A View from the Flight Deck

When do we start flying again? With British Airways announcing up the 12,000 job cuts Air and Business Travel News (BTN) has been looking at the situation regarding pilots. British Airways employs 4,749 pilots, easyJet UK just less than 2,400, Jet2 about 1,300.

Jeremy Feldman is a captain for a large UK airline flying the Airbus A320 (see above). He is also an editor of the pilot union newspaper BALPA.

In BTN he summed up the position.

“Airline pilots have a difficult job to manage at the best of times. In these unusual circumstances pilots will have to put aside their concerns whilst at work, to be focused and concentrate on the tasks at hand. Unfortunately, getting an airline back to an operating schedule is not as simple as suspending one. In order to bring an airline back up to speed, one of the big factors to consider is crew training, specifically pilots who must be keep ‘current’.

One of the requirements for short-haul airline pilots is they must have carried out six take-offs and landings within the preceding 45 days.

Operating a full motion simulator is expensive and so the airline has to balance when to schedule the training sessions. Too early, and the pilot’s 45-day currency may expire. Too late, and they won’t have air crew to operate the flying schedule as required.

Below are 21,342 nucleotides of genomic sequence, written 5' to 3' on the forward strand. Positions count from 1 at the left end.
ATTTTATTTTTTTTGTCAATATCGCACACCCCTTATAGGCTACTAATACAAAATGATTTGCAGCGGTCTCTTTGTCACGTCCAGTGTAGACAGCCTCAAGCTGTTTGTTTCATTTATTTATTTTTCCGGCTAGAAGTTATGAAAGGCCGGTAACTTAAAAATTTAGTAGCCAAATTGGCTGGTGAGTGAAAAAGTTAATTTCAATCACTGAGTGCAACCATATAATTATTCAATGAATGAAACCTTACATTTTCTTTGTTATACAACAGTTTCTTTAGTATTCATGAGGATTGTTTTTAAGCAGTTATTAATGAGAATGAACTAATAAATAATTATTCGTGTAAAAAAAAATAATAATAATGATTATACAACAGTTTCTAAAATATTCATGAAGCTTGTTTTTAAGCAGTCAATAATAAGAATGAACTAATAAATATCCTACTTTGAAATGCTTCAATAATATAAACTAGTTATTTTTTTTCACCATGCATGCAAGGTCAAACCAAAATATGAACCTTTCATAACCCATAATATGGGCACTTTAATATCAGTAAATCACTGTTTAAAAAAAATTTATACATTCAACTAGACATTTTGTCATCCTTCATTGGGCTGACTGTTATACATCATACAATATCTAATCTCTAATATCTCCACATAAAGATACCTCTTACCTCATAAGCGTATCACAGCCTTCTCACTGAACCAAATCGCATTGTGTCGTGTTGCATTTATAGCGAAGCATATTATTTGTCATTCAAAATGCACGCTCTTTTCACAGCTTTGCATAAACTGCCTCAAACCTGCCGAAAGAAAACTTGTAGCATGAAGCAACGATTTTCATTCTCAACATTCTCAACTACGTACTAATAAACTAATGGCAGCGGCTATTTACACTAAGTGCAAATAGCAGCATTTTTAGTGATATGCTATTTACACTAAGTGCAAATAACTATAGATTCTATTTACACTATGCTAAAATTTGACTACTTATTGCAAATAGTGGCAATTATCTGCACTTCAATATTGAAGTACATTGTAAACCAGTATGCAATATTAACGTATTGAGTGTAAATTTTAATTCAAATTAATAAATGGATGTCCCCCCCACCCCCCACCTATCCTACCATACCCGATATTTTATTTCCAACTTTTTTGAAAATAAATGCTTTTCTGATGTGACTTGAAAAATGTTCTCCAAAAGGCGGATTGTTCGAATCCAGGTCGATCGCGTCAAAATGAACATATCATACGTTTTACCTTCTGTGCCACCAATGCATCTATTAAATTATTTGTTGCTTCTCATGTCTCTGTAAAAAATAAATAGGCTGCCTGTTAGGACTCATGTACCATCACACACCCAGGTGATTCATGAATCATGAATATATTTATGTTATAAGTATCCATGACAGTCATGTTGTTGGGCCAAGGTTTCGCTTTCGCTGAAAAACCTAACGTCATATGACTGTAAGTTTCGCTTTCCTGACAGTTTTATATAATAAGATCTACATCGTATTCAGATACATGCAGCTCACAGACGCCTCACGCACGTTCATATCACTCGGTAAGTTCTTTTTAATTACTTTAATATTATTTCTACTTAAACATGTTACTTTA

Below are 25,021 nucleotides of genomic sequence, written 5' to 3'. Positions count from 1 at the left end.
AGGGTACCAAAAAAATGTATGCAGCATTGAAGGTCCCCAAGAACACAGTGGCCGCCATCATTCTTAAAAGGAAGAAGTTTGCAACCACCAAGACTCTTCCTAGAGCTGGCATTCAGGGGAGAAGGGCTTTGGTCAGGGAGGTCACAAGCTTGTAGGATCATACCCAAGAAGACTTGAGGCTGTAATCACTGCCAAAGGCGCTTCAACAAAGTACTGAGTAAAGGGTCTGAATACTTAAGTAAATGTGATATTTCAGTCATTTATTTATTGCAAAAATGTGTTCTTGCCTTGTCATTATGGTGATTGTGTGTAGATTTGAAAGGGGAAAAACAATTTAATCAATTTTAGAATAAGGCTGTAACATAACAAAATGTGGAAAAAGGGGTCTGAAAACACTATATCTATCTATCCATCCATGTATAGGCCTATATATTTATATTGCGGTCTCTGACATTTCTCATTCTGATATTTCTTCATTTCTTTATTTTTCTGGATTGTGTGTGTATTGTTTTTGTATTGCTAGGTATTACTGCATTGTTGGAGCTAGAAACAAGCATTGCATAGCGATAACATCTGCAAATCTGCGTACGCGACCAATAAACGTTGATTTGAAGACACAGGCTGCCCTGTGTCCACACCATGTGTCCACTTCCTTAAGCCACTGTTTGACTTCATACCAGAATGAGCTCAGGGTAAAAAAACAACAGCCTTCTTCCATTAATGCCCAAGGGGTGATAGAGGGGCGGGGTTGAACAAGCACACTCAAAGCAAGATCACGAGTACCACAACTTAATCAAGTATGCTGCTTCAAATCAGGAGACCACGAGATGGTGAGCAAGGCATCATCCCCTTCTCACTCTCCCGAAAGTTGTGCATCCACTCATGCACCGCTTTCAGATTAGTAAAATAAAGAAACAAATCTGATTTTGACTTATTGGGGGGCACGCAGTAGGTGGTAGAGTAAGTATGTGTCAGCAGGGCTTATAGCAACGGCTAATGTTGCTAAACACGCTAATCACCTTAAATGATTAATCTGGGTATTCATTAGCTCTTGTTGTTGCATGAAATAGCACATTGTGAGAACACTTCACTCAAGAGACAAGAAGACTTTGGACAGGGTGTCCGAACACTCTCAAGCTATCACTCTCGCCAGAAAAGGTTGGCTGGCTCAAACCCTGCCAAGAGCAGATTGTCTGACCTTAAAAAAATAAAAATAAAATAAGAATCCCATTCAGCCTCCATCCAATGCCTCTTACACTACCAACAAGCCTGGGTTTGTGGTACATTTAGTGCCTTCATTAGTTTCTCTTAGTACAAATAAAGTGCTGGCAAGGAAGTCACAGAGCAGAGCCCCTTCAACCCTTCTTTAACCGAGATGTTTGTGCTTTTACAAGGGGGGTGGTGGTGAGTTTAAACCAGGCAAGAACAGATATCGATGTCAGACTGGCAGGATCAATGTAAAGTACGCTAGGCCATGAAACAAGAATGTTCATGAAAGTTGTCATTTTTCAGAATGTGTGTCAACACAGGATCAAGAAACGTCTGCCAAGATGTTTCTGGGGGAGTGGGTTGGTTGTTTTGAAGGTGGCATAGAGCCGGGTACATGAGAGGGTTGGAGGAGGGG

Due to the many complexities of operating a large aircraft, pilots are required to undertake a Licence Skills Test (LST) annually. In addition, the airline operator is required to provide a training programme in which the operator will train and assess the pilot, to the operator’s own company standard. This is also an annual check, and so typically a pilot will undertake training and assessments every six months, usually in a full motion simulator.

Professional pilots are also required to pass a medical examination including, but not limited to, an assessment on the pilot’s hearing, eyesight, cardiovascular and overall mental health. The health check may require an ECG and detailed hearing analysis to be carried out periodically.

Due to the present COVID-19 situation, it has been very difficult to continue to revalidate type ratings and medical certificates. Arguably, sitting in a small simulator less than 2m from colleagues is not considered essential work. It’s still on the banned list”. For the full article see HERE

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